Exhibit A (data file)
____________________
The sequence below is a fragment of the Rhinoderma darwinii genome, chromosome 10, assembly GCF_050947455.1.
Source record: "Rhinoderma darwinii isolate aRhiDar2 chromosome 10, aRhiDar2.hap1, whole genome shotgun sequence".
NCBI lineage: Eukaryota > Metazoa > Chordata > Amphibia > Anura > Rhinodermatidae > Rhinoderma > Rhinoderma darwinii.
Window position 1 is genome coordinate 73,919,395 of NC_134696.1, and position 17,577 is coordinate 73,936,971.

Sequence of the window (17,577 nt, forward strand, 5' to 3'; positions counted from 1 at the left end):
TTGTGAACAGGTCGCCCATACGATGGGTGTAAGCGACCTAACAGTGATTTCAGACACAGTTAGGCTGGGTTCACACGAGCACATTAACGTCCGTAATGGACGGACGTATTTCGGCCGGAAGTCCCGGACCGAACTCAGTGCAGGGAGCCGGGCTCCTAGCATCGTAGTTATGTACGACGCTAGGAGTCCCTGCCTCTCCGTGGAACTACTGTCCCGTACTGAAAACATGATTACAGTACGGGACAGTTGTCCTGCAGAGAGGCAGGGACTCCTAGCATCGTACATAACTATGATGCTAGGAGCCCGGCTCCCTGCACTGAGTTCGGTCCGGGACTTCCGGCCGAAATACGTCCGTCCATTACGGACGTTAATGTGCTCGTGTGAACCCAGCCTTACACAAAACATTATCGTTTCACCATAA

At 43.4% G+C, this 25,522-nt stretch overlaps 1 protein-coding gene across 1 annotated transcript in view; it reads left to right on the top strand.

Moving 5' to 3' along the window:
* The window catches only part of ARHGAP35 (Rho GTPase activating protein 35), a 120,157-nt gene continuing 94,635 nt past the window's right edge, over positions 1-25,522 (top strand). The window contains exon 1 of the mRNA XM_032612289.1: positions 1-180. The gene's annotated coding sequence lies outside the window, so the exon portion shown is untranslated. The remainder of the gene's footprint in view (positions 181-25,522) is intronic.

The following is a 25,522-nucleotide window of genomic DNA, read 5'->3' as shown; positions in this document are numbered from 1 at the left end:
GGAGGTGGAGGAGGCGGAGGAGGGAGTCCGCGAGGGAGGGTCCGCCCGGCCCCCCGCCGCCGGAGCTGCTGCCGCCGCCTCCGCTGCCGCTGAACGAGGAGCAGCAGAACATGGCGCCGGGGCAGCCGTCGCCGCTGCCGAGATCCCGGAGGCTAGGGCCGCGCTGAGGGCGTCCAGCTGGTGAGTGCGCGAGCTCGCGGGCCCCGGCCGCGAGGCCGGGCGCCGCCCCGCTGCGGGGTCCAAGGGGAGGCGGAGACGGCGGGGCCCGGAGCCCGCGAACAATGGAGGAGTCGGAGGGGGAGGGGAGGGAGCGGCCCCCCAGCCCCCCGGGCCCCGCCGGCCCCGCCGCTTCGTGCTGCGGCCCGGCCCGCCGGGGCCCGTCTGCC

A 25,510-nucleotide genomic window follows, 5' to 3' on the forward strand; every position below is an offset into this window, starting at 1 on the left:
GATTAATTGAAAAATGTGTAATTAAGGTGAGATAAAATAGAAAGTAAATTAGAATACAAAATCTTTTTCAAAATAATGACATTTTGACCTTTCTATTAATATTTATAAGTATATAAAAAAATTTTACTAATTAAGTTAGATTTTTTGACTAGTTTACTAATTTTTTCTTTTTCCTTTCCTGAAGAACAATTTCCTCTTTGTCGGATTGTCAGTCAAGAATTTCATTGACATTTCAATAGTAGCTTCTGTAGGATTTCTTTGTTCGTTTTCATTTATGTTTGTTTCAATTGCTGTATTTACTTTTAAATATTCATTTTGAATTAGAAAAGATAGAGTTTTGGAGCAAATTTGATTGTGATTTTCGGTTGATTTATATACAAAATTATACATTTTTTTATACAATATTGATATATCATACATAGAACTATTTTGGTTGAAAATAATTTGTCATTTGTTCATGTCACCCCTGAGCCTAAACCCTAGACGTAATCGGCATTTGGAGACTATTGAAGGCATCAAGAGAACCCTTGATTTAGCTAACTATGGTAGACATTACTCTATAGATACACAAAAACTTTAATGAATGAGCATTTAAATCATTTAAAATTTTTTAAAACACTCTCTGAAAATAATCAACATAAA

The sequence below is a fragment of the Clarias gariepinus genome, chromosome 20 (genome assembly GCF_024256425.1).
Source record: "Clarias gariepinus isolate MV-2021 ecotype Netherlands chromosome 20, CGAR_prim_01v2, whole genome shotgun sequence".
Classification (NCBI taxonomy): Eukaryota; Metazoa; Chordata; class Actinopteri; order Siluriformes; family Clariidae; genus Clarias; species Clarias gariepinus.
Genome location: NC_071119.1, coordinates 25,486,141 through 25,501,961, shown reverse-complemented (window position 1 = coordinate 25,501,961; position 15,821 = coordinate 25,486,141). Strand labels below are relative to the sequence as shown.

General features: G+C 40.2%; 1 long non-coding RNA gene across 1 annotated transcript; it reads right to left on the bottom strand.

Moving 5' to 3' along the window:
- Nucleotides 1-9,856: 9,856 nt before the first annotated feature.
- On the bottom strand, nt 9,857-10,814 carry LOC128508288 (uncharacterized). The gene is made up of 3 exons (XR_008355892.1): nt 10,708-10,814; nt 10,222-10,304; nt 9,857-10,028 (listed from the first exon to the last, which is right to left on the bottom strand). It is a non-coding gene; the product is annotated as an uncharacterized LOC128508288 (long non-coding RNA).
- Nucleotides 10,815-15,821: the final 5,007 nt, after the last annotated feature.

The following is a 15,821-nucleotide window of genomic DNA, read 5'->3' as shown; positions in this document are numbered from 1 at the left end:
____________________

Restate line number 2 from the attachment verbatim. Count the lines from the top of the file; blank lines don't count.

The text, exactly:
Source record: "Rhinoderma darwinii isolate aRhiDar2 chromosome 10, aRhiDar2.hap1, whole genome shotgun sequence".